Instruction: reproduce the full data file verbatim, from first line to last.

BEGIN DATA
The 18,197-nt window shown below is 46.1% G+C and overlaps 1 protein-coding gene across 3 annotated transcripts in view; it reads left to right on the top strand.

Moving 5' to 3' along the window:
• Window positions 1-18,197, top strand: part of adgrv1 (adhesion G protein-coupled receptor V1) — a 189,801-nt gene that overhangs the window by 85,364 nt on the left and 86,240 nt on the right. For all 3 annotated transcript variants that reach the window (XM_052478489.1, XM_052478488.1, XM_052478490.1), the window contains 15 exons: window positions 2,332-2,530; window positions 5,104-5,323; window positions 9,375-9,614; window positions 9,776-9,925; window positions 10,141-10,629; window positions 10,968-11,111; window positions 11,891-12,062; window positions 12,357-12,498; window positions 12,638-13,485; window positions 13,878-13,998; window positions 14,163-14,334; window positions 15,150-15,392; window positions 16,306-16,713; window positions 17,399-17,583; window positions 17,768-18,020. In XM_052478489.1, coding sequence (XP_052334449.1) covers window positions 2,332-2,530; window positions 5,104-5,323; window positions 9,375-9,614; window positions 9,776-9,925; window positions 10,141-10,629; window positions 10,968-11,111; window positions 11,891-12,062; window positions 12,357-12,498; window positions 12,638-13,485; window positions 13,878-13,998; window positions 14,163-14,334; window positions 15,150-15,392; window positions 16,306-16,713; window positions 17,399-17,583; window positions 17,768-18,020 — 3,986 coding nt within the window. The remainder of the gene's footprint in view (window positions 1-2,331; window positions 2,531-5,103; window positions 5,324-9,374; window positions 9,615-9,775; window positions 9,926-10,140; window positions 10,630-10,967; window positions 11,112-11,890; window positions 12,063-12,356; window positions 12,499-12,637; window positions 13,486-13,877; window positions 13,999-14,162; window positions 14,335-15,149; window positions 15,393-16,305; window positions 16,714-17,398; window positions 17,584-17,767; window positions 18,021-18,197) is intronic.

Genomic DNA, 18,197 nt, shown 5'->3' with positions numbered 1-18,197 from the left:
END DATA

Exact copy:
The 18,197-nt window shown below is 46.1% G+C and overlaps 1 protein-coding gene across 3 annotated transcripts in view; it reads left to right on the top strand.

Moving 5' to 3' along the window:
• Window positions 1-18,197, top strand: part of adgrv1 (adhesion G protein-coupled receptor V1) — a 189,801-nt gene that overhangs the window by 85,364 nt on the left and 86,240 nt on the right. For all 3 annotated transcript variants that reach the window (XM_052478489.1, XM_052478488.1, XM_052478490.1), the window contains 15 exons: window positions 2,332-2,530; window positions 5,104-5,323; window positions 9,375-9,614; window positions 9,776-9,925; window positions 10,141-10,629; window positions 10,968-11,111; window positions 11,891-12,062; window positions 12,357-12,498; window positions 12,638-13,485; window positions 13,878-13,998; window positions 14,163-14,334; window positions 15,150-15,392; window positions 16,306-16,713; window positions 17,399-17,583; window positions 17,768-18,020. In XM_052478489.1, coding sequence (XP_052334449.1) covers window positions 2,332-2,530; window positions 5,104-5,323; window positions 9,375-9,614; window positions 9,776-9,925; window positions 10,141-10,629; window positions 10,968-11,111; window positions 11,891-12,062; window positions 12,357-12,498; window positions 12,638-13,485; window positions 13,878-13,998; window positions 14,163-14,334; window positions 15,150-15,392; window positions 16,306-16,713; window positions 17,399-17,583; window positions 17,768-18,020 — 3,986 coding nt within the window. The remainder of the gene's footprint in view (window positions 1-2,331; window positions 2,531-5,103; window positions 5,324-9,374; window positions 9,615-9,775; window positions 9,926-10,140; window positions 10,630-10,967; window positions 11,112-11,890; window positions 12,063-12,356; window positions 12,499-12,637; window positions 13,486-13,877; window positions 13,999-14,162; window positions 14,335-15,149; window positions 15,393-16,305; window positions 16,714-17,398; window positions 17,584-17,767; window positions 18,021-18,197) is intronic.

Genomic DNA, 18,197 nt, shown 5'->3' with positions numbered 1-18,197 from the left: